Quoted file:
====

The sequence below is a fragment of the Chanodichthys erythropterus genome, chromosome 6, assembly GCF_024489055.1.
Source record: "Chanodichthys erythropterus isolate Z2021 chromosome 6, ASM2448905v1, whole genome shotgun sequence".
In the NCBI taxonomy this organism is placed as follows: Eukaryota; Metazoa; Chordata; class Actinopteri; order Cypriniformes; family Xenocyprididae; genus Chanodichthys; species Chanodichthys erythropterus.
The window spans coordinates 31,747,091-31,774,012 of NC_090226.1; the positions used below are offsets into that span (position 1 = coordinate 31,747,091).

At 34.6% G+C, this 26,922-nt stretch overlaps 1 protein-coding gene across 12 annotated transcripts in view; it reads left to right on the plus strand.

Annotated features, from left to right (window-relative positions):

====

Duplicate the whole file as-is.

The sequence below is a fragment of the Chanodichthys erythropterus genome, chromosome 6, assembly GCF_024489055.1.
Source record: "Chanodichthys erythropterus isolate Z2021 chromosome 6, ASM2448905v1, whole genome shotgun sequence".
In the NCBI taxonomy this organism is placed as follows: Eukaryota; Metazoa; Chordata; class Actinopteri; order Cypriniformes; family Xenocyprididae; genus Chanodichthys; species Chanodichthys erythropterus.
The window spans coordinates 31,747,091-31,774,012 of NC_090226.1; the positions used below are offsets into that span (position 1 = coordinate 31,747,091).

At 34.6% G+C, this 26,922-nt stretch overlaps 1 protein-coding gene across 12 annotated transcripts in view; it reads left to right on the plus strand.

Annotated features, from left to right (window-relative positions):